Does existence of a HiPo program indicate that talent management has failed?

hipo

Everybody loves a HiPo program! In any organization, it is one of the most sought-after programs for everyone. Senior leaders associate themselves with it because they see this as a readily-available pool to induct (or poach) effective people into their own teams, and employees see this as a fast-track path to success. Everyone in HR wants to be part of the HiPo program because it is usually a high-visibility program and relatively less complex than other programs. But what does the existence of a HiPo program really mean? It means that organizational talent management has failed. Well, at least partially.

Sounds unreal? Here are my reasons.

Organizations hire HiPos and fail to manage them

What is a candidate’s status in the talent map at the point of hire? Every new hire is a HiPo. I repeat, every new hire is a HiPo.

Most often, there are no real measures to accurately assess a person’s performance in her/his current or previous jobs in the organization’s context during the hiring process. It is true that in some industries, there are standard measures of performance. For example, in the software industry where workstreams in several companies may resemble one another, some performance measures may be common. But beyond that, there is a lot of company-specific context to performance (such as culture) that cannot truly be assessed unless an individual is in seat. Hence, it would not be wrong to generalize that in most cases, a candidate is hired based on what value s/he can “potentially” bring to the team and to the organization. Well then, what does that indicate about the candidate’s status at the point of hire? Does it not mean that ‘at the point of hire every candidate is a HiPo?’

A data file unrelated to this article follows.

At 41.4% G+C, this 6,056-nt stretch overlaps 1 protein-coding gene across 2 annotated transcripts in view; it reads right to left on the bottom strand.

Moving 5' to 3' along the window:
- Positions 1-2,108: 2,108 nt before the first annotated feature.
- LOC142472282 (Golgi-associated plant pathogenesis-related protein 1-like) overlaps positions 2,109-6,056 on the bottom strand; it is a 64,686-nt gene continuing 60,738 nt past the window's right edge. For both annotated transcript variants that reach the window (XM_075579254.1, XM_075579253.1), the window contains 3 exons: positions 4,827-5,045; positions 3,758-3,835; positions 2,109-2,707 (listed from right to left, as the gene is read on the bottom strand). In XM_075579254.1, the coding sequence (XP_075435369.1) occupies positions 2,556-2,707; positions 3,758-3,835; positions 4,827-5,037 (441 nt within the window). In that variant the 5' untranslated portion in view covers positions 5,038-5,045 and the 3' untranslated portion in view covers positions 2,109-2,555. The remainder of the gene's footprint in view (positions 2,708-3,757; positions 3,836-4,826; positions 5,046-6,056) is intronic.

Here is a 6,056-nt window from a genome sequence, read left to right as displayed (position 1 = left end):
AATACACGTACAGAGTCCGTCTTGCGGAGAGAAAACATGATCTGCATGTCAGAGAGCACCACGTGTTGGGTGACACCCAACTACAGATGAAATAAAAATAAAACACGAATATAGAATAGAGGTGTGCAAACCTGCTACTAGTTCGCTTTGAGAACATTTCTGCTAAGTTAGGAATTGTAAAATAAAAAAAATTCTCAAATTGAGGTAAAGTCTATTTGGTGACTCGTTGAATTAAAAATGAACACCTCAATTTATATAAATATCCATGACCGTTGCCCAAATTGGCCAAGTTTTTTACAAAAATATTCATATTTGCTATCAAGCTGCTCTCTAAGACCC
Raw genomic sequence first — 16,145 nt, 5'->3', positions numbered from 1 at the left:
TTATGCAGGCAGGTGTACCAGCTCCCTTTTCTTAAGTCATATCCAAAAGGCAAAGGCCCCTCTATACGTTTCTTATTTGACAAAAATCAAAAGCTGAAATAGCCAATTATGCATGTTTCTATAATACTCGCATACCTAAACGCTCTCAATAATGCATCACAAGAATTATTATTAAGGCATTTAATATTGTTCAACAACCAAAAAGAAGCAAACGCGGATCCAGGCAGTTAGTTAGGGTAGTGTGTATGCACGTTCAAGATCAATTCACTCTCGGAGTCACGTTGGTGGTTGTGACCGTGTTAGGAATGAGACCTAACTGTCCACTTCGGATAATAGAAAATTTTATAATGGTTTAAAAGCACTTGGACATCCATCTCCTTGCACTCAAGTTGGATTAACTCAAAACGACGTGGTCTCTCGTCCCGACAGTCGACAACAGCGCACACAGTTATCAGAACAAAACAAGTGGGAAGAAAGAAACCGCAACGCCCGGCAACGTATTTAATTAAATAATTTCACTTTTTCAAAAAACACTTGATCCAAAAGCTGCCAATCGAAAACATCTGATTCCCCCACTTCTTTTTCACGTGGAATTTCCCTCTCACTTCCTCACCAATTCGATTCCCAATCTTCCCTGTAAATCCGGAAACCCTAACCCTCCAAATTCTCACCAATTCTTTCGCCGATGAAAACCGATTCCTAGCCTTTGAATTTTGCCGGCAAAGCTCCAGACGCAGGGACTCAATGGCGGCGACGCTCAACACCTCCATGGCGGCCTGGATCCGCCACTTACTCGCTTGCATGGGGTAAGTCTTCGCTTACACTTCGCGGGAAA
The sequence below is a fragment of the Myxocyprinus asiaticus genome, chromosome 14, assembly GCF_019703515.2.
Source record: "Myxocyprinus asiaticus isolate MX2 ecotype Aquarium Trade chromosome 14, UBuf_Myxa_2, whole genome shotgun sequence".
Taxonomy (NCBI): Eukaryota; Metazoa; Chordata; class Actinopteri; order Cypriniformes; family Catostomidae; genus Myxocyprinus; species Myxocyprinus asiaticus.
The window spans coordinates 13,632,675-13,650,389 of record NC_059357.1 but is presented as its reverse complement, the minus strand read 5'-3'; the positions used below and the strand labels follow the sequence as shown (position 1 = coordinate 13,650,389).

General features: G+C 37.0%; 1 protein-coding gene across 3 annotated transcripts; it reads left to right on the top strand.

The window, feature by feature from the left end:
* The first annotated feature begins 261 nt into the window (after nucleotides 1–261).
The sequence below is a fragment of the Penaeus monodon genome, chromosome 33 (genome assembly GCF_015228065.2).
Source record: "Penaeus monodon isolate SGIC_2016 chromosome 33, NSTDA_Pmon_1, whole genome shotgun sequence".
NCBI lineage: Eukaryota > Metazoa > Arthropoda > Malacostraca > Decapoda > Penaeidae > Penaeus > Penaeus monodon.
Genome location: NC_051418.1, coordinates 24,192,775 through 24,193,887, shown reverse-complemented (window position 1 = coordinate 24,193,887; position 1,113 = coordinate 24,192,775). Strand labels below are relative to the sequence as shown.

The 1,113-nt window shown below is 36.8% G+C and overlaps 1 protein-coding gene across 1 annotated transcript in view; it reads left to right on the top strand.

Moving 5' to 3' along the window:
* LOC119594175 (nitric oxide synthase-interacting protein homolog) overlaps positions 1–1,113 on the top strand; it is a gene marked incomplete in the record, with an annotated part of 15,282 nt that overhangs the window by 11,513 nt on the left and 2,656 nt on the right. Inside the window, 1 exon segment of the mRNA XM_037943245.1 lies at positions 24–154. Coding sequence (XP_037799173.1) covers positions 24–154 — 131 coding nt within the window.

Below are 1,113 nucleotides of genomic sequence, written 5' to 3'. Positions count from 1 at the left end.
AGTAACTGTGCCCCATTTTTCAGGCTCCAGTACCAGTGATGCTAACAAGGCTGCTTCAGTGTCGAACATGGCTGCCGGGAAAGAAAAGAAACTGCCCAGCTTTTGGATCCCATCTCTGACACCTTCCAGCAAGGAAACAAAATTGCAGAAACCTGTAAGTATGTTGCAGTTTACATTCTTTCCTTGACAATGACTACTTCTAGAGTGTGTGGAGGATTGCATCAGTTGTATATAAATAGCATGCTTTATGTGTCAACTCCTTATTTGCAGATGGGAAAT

More importantly what does it tell about an organization’s talent management capability when, after a while, only a select few from this pool remain HiPos?

Should there be drumroll about having a HiPo program? Maybe not

Agree that there are several factors that contribute to why an individual falls off the HiPo chart. What is worrisome is the sheer size of a typical HiPo pool. The typical size of an organziation’s HiPo pool is 5%. This means that talent management has been able to successfully navigate the aspirations, engagement, and careers of employees, 5 out of 100 times. What it also means is that it has failed 95 times! So, is there any real cause for a drumroll about having a HiPo program?

Also, given the investments that an organization puts in every individual in a HiPo pool, it simply cannot afford a bigger pool of high potentials without the program becoming prohibitively expensive.

HiPo hype- Break ‘em

While, I am not arguing that organizations should scrap HiPo programs, it is important to focus on some more foundational and important aspects of talent management and break a couple of hypes.

Hype #1- Communicating HiPo status

Many research studies indicate that communicating HiPo status makes noticeable differences in the pool’s levels of engagement. No arguing that! But what does that mean for others in the team? How are their short-term and long-term motivations affected? Also, how will the communication of the HiPo status impact the HiPo pool in the long-run? We’ve heard of the positives of HiPo status communication- improved engagement, more business value delivered, and greater focus. Let’s hear some of the negatives- unrealistic long-term self-expectations, unusually large risk-appetite, and even at times- inflexibility to adapt. So the question is, “is the communicating HiPo status worth the risk?” Or is the organization only interested in short-term value?

Hype #2- Selecting HiPos

Selection of HiPos is a complicated exercise that usually start with manager nominations and end in talent reviews. The process assumes that all managers are equally competent to decide who in the pool is a HiPo. In a world where managers are the single biggest reason for attrition, I say that’s putting too much faith in them. ‘nuff said!

Have a HiPo program? Hush